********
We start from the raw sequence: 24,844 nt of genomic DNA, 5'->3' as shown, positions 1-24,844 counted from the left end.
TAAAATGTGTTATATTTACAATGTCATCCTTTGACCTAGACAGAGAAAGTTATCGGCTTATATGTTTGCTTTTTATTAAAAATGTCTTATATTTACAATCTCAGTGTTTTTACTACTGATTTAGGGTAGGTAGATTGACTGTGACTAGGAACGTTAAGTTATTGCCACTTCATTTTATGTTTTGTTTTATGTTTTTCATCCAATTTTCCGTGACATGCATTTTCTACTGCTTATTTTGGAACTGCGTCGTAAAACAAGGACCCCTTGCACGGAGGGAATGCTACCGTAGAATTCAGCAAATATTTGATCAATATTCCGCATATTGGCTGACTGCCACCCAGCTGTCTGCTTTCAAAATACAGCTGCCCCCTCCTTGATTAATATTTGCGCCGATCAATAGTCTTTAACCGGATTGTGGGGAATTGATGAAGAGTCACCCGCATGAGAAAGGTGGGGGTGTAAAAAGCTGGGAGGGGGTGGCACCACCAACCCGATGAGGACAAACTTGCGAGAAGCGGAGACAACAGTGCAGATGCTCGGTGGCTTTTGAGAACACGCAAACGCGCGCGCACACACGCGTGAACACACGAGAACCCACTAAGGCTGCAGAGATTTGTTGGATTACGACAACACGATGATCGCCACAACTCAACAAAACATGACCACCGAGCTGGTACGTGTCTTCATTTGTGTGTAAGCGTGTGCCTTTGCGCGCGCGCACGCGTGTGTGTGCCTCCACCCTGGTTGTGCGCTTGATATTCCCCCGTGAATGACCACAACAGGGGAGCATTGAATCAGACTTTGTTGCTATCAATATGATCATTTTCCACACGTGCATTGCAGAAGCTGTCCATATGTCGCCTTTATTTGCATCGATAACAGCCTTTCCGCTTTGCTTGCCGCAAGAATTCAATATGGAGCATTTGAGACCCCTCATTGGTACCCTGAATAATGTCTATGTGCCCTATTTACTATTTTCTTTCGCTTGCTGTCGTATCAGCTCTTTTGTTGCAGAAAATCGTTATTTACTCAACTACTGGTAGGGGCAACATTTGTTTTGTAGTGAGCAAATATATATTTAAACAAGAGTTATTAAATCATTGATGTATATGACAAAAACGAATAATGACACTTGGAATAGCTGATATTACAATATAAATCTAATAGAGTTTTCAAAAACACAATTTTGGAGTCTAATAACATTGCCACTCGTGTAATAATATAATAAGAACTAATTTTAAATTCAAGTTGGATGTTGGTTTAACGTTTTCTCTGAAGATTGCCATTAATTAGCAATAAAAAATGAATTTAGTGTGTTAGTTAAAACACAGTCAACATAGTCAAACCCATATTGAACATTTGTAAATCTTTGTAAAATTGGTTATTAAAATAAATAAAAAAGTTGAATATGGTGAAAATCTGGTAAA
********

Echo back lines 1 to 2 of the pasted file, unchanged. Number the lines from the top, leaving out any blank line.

We start from the raw sequence: 24,844 nt of genomic DNA, 5'->3' as shown, positions 1-24,844 counted from the left end.
TAAAATGTGTTATATTTACAATGTCATCCTTTGACCTAGACAGAGAAAGTTATCGGCTTATATGTTTGCTTTTTATTAAAAATGTCTTATATTTACAATCTCAGTGTTTTTACTACTGATTTAGGGTAGGTAGATTGACTGTGACTAGGAACGTTAAGTTATTGCCACTTCATTTTATGTTTTGTTTTATGTTTTTCATCCAATTTTCCGTGACATGCATTTTCTACTGCTTATTTTGGAACTGCGTCGTAAAACAAGGACCCCTTGCACGGAGGGAATGCTACCGTAGAATTCAGCAAATATTTGATCAATATTCCGCATATTGGCTGACTGCCACCCAGCTGTCTGCTTTCAAAATACAGCTGCCCCCTCCTTGATTAATATTTGCGCCGATCAATAGTCTTTAACCGGATTGTGGGGAATTGATGAAGAGTCACCCGCATGAGAAAGGTGGGGGTGTAAAAAGCTGGGAGGGGGTGGCACCACCAACCCGATGAGGACAAACTTGCGAGAAGCGGAGACAACAGTGCAGATGCTCGGTGGCTTTTGAGAACACGCAAACGCGCGCGCACACACGCGTGAACACACGAGAACCCACTAAGGCTGCAGAGATTTGTTGGATTACGACAACACGATGATCGCCACAACTCAACAAAACATGACCACCGAGCTGGTACGTGTCTTCATTTGTGTGTAAGCGTGTGCCTTTGCGCGCGCGCACGCGTGTGTGTGCCTCCACCCTGGTTGTGCGCTTGATATTCCCCCGTGAATGACCACAACAGGGGAGCATTGAATCAGACTTTGTTGCTATCAATATGATCATTTTCCACACGTGCATTGCAGAAGCTGTCCATATGTCGCCTTTATTTGCATCGATAACAGCCTTTCCGCTTTGCTTGCCGCAAGAATTCAATATGGAGCATTTGAGACCCCTCATTGGTACCCTGAATAATGTCTATGTGCCCTATTTACTATTTTCTTTCGCTTGCTGTCGTATCAGCTCTTTTGTTGCAGAAAATCGTTATTTACTCAACTACTGGTAGGGGCAACATTTGTTTTGTAGTGAGCAAATATATATTTAAACAAGAGTTATTAAATCATTGATGTATATGACAAAAACGAATAATGACACTTGGAATAGCTGATATTACAATATAAATCTAATAGAGTTTTCAAAAACACAATTTTGGAGTCTAATAACATTGCCACTCGTGTAATAATATAATAAGAACTAATTTTAAATTCAAGTTGGATGTTGGTTTAACGTTTTCTCTGAAGATTGCCATTAATTAGCAATAAAAAATGAATTTAGTGTGTTAGTTAAAACACAGTCAACATAGTCAAACCCATATTGAACATTTGTAAATCTTTGTAAAATTGGTTATTAAAATAAATAAAAAAGTTGAATATGGTGAAAATCTGGTAAA